Dennis Hope, therefore, simply “‘filed a claim of ownership for the Moon, the other eight planets and their moons, and sent it to the United Nations with a note stating that [his] intent was to subdivide and sell the property to anybody who wanted it.’” Upon receiving no reply from the UN, Hope assumed his claim went uncontested, formed a company called The Lunar Embassy, and set about selling parcels of extraterrestrial property to the highest bidder. Since the early ‘80s, Hope’s company claims to have sold over a billion acres of land across our solar system—and is currently offering up Pluto, in its entirety, for the very reasonable sum of 250,000 USD.

Dennis Hope’s scheme, while outlandish, has nevertheless proven lucrative. As (legitimate) terrestrial governments consider a return to the Moon and the establishment of permanent lunar settlements, however, Hope and his customers may soon face legal challenges from national space agencies and commercial ventures alike. For much like Hope, the U.S. government has decided on an interpretation of 1967’s Outer Space Treaty which would technically allow for commercial extraction and exploitation of in-space resources. Assuming that NASA, its commercial partners, and private ventures will reach the lunar surface before Dennis Hope and denizens of his Galactic Government, the latter parties are unlikely to see any return on their extraterrestrial investments.

Related reading - Moon Shot II: Commercial Lunar Ambitions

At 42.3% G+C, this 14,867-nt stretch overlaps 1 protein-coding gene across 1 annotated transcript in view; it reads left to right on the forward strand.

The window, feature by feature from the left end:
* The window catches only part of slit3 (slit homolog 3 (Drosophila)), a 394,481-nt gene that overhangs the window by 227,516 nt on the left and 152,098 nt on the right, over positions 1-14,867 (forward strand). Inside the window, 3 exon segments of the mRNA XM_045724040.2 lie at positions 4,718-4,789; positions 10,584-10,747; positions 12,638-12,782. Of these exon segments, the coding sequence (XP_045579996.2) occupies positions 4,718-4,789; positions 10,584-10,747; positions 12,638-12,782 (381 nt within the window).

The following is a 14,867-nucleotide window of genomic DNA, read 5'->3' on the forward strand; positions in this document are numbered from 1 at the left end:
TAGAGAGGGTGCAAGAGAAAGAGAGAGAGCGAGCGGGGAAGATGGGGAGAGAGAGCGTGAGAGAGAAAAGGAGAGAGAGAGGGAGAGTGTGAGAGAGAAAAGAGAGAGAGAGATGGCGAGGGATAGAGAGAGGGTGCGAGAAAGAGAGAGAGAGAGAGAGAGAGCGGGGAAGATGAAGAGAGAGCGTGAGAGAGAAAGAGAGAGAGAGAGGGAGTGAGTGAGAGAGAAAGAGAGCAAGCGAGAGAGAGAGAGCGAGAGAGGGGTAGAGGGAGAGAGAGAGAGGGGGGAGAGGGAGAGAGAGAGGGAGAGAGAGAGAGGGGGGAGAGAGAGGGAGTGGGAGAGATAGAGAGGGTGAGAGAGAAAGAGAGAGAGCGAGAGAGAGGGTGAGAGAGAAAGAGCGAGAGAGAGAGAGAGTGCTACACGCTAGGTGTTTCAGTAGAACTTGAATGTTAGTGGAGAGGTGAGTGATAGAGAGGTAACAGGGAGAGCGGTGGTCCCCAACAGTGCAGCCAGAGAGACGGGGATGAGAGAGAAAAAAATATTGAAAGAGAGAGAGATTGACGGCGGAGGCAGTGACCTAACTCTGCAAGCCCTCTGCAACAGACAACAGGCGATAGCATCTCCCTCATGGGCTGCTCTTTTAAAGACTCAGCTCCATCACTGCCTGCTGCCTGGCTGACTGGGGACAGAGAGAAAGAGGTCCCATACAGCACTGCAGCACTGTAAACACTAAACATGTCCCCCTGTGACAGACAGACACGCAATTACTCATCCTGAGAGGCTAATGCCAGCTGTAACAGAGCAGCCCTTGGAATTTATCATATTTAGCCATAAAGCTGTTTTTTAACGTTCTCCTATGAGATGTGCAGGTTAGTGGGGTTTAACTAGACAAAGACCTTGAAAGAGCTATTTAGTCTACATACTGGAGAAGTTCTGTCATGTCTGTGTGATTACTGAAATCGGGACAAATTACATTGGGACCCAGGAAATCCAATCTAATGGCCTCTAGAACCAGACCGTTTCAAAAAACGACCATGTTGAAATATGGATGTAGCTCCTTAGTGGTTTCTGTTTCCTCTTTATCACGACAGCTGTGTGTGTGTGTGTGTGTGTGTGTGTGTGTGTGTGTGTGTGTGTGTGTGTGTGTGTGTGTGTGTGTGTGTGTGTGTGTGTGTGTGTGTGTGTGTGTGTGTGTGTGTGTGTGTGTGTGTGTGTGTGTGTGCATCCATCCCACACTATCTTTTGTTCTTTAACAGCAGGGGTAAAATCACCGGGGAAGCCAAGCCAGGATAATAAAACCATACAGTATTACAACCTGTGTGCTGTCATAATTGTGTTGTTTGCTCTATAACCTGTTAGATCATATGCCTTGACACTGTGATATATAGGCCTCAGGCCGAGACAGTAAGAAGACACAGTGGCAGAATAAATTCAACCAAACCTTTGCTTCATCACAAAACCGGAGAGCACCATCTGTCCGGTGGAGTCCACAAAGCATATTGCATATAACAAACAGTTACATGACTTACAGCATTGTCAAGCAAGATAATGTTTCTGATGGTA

Recent legislative support for celestial resource extraction goes a long way towards enabling an in-space economy.

Image credit: MECO

Dennis Hope and his Lunar Embassy outfit exemplify the shortcomings of 1967’s Outer Space Treaty, especially as concerns the modern entrepreneurial space industry. When the UN’s General Assembly ratified the treaty 50 years ago, the realities of today’s space ambitions—from private launch providers to commercial asteroid mining outfits—would have been the stuff of science fiction. As such, the extant Treaty’s decrees regarding the economics of commercial space range from vague to nonexistent. Recognizing this, several governments have taken steps towards modernizing space legislation in order to support the formation of an off-planet economy. Of chief concern has been the question of in-space property rights and ownership of space-based resources.

In November of 2015, the U.S. Congress passed the SPACE Act of 2015 to bolster the country’s commercial interests in outer space. Through some carefully-chosen language, the new Act manages to avoid conflict with 1967’s Treaty by clarifying that the U.S. is in no way asserting “sovereignty” or exclusive ownership over the celestial bodies in question. Rather, the SPACE Act of 2015 enables commercial exploitation of valuable “in situ resources,” like lunar ice or asteroid metals, by specifically granting U.S.-based private ventures rights to the resources extracted from celestial bodies.

Related reading - Asteroid Prospects III: In pursuit of a thriving space economy

The passing of the SPACE Act of 2015 marked an important shift in America’s legal framework for space exploration and in-space industry. By formally allowing commercial ventures to profit from the resources they extract, the SPACE Act ensures that there exist financial incentives to developing and deploying breakthrough technologies—which, without the assurance of a legal right to profits generated, would be an extremely risky gamble indeed. It is, after all, a government’s duty to incentivize progress in the face of risk or uncertainty; much like the Homestead Act of 1862, which encouraged thousands of settlers to move westward across the United States in exchange for land rights.